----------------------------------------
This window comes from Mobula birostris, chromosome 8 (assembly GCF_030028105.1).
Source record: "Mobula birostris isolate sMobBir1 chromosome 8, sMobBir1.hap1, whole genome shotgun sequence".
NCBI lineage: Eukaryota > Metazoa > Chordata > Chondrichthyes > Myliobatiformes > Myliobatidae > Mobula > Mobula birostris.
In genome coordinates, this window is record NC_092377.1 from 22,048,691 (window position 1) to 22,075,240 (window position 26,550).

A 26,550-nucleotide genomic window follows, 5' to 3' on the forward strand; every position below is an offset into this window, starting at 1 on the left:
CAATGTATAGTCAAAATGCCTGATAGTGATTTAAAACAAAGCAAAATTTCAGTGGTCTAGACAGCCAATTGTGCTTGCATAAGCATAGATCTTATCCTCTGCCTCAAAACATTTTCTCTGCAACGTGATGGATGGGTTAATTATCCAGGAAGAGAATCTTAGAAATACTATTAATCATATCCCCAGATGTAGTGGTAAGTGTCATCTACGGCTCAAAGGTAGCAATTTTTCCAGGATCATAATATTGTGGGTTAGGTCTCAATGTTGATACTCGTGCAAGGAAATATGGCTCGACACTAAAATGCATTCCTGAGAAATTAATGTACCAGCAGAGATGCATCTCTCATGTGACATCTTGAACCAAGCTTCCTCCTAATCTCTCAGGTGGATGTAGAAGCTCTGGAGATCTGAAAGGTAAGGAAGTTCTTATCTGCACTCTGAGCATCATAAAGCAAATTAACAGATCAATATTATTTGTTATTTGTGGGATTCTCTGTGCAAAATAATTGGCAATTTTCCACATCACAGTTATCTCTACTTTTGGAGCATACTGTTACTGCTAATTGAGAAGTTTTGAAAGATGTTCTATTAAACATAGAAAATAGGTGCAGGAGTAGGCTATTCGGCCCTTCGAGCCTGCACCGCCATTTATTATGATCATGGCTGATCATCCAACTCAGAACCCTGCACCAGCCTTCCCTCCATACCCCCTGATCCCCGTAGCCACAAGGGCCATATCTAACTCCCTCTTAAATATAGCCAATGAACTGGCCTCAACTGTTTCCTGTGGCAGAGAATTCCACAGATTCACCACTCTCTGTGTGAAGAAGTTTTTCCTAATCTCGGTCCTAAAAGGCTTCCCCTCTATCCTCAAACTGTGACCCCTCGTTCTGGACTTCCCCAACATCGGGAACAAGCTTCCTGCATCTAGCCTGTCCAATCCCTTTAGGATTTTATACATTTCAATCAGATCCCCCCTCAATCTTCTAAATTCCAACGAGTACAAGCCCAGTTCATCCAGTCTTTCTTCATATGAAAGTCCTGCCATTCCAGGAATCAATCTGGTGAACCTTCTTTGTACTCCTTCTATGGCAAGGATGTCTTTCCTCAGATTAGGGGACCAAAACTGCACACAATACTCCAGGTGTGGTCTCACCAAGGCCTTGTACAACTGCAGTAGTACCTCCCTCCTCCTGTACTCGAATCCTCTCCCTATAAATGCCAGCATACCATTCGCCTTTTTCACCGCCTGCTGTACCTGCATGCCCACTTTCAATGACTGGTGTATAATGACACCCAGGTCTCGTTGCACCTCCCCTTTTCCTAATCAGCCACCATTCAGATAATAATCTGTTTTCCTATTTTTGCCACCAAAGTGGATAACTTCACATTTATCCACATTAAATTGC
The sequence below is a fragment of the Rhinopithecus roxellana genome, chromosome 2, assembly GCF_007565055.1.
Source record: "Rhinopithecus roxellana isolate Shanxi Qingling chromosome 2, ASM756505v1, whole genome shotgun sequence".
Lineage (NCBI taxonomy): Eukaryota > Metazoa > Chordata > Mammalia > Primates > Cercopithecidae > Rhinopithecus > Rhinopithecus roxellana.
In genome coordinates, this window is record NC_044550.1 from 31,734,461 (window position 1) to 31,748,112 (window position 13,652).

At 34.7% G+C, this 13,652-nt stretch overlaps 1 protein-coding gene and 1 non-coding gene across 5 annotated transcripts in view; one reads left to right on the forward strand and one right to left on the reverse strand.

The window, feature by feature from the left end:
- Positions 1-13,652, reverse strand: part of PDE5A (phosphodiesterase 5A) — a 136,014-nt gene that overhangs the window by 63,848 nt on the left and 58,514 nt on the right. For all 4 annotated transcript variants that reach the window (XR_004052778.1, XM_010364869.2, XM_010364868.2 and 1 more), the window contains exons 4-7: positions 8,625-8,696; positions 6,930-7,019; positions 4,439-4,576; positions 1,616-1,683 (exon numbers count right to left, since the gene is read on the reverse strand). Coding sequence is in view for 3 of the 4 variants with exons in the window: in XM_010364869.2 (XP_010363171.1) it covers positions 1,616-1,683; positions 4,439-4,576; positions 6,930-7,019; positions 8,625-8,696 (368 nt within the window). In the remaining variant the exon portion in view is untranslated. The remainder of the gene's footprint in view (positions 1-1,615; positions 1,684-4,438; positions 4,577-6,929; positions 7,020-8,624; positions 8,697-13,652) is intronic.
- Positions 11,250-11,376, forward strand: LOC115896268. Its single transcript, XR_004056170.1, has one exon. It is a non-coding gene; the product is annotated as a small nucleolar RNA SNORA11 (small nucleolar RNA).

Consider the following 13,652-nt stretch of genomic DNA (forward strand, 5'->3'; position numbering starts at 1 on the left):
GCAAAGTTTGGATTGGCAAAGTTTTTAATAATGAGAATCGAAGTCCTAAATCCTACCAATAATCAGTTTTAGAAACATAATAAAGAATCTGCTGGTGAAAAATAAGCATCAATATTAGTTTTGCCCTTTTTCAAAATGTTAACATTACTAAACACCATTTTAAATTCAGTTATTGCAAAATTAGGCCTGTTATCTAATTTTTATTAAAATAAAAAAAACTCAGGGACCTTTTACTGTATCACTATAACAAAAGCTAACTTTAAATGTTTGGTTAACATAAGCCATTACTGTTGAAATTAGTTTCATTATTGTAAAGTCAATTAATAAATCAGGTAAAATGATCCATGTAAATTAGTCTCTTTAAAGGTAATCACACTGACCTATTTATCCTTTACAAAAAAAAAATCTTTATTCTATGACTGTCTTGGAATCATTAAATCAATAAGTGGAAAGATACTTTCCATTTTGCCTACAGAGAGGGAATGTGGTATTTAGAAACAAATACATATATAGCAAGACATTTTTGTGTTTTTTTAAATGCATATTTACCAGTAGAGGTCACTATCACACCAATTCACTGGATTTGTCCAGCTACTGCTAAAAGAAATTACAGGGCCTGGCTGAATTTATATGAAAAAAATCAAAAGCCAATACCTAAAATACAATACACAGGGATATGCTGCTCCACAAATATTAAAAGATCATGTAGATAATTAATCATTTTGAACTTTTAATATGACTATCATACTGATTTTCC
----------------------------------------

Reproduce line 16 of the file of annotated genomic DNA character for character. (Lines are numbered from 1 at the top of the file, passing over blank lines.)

GCAAAGTTTGGATTGGCAAAGTTTTTAATAATGAGAATCGAAGTCCTAAATCCTACCAATAATCAGTTTTAGAAACATAATAAAGAATCTGCTGGTGAAAAATAAGCATCAATATTAGTTTTGCCCTTTTTCAAAATGTTAACATTACTAAACACCATTTTAAATTCAGTTATTGCAAAATTAGGCCTGTTATCTAATTTTTATTAAAATAAAAAAAACTCAGGGACCTTTTACTGTATCACTATAACAAAAGCTAACTTTAAATGTTTGGTTAACATAAGCCATTACTGTTGAAATTAGTTTCATTATTGTAAAGTCAATTAATAAATCAGGTAAAATGATCCATGTAAATTAGTCTCTTTAAAGGTAATCACACTGACCTATTTATCCTTTACAAAAAAAAAATCTTTATTCTATGACTGTCTTGGAATCATTAAATCAATAAGTGGAAAGATACTTTCCATTTTGCCTACAGAGAGGGAATGTGGTATTTAGAAACAAATACATATATAGCAAGACATTTTTGTGTTTTTTTAAATGCATATTTACCAGTAGAGGTCACTATCACACCAATTCACTGGATTTGTCCAGCTACTGCTAAAAGAAATTACAGGGCCTGGCTGAATTTATATGAAAAAAATCAAAAGCCAATACCTAAAATACAATACACAGGGATATGCTGCTCCACAAATATTAAAAGATCATGTAGATAATTAATCATTTTGAACTTTTAATATGACTATCATACTGATTTTCC